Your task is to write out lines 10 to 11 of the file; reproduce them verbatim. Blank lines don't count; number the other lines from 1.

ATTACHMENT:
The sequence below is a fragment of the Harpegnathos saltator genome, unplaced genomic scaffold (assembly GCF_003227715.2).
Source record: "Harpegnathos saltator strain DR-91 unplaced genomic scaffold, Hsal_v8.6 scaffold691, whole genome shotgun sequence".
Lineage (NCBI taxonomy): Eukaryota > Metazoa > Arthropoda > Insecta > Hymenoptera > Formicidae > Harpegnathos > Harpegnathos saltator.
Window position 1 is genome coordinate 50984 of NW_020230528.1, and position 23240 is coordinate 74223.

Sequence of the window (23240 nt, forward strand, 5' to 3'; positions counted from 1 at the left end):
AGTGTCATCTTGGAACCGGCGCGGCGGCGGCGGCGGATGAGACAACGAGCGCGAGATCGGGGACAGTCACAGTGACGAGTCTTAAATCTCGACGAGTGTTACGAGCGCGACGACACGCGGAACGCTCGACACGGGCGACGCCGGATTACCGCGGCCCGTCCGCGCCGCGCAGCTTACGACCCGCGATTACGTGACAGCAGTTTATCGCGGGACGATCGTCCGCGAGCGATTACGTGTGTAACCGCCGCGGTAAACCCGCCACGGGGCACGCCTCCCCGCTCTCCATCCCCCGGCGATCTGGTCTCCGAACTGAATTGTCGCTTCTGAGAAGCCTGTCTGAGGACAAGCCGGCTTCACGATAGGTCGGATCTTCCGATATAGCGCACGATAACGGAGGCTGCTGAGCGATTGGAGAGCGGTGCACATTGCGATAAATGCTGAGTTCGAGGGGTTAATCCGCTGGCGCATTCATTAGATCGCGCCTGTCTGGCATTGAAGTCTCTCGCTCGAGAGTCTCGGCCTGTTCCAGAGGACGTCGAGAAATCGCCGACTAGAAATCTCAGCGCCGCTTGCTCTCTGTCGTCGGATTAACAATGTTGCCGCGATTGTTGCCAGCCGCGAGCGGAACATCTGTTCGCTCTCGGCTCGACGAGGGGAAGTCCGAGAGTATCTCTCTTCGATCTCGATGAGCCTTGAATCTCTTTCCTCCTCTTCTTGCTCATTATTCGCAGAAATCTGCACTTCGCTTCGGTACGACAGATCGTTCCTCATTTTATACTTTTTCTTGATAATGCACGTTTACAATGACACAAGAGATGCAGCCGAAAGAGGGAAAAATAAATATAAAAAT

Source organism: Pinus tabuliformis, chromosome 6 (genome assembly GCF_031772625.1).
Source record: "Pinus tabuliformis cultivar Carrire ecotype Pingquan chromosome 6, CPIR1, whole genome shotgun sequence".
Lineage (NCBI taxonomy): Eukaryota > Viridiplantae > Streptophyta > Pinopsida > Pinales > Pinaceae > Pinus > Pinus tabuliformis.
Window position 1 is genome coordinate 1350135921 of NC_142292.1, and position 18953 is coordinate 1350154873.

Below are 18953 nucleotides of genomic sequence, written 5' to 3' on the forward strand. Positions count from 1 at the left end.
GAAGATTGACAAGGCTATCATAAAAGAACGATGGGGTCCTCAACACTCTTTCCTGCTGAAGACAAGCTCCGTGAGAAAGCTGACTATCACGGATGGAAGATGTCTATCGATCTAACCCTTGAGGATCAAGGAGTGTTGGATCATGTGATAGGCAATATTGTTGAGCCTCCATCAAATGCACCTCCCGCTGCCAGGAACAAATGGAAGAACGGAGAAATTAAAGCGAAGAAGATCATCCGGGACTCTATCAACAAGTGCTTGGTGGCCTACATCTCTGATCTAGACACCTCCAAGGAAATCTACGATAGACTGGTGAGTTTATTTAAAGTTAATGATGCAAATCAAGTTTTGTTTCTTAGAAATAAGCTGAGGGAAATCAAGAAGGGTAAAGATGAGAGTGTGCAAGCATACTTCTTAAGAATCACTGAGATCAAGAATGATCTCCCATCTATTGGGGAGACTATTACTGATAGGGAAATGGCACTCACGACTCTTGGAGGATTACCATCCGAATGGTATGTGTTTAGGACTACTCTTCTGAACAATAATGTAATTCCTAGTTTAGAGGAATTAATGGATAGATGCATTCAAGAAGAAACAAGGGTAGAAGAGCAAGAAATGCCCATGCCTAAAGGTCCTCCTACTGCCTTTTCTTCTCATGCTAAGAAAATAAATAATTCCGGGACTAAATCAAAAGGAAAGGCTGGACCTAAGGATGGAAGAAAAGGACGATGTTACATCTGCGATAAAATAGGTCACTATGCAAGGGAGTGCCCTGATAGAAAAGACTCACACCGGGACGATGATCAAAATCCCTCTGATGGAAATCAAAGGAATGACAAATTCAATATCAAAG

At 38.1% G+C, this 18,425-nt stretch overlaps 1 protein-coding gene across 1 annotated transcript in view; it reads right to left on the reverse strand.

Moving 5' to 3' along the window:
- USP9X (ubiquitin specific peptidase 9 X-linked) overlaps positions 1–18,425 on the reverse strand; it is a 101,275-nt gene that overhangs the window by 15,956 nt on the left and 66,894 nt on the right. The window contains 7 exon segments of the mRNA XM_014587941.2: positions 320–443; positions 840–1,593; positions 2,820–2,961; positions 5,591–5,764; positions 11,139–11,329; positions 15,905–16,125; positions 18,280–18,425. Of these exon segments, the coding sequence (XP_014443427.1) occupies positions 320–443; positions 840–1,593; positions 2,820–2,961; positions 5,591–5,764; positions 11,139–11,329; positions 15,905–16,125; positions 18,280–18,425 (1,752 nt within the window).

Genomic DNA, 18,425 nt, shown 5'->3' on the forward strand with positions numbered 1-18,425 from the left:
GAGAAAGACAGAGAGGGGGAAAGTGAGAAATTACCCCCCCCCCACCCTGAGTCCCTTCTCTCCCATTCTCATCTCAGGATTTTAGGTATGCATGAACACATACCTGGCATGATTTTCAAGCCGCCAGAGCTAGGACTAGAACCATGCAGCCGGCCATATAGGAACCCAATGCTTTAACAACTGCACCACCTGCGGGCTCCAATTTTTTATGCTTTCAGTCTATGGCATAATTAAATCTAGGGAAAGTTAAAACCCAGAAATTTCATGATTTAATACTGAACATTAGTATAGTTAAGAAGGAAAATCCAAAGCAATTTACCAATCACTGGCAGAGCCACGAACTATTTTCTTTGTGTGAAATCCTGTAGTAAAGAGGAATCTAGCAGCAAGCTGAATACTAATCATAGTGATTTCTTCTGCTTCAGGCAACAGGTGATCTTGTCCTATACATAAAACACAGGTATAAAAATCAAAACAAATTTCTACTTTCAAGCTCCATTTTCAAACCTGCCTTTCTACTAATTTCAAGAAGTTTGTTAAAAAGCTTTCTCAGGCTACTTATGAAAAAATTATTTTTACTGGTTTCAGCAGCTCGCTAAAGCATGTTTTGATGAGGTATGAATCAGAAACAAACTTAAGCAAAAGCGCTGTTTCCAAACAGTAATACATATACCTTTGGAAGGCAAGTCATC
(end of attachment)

Window position 1 is genome coordinate 1350135921 of NC_142292.1, and position 18953 is coordinate 1350154873.

Below are 18953 nucleotides of genomic sequence, written 5' to 3' on the forward strand. Positions count from 1 at the left end.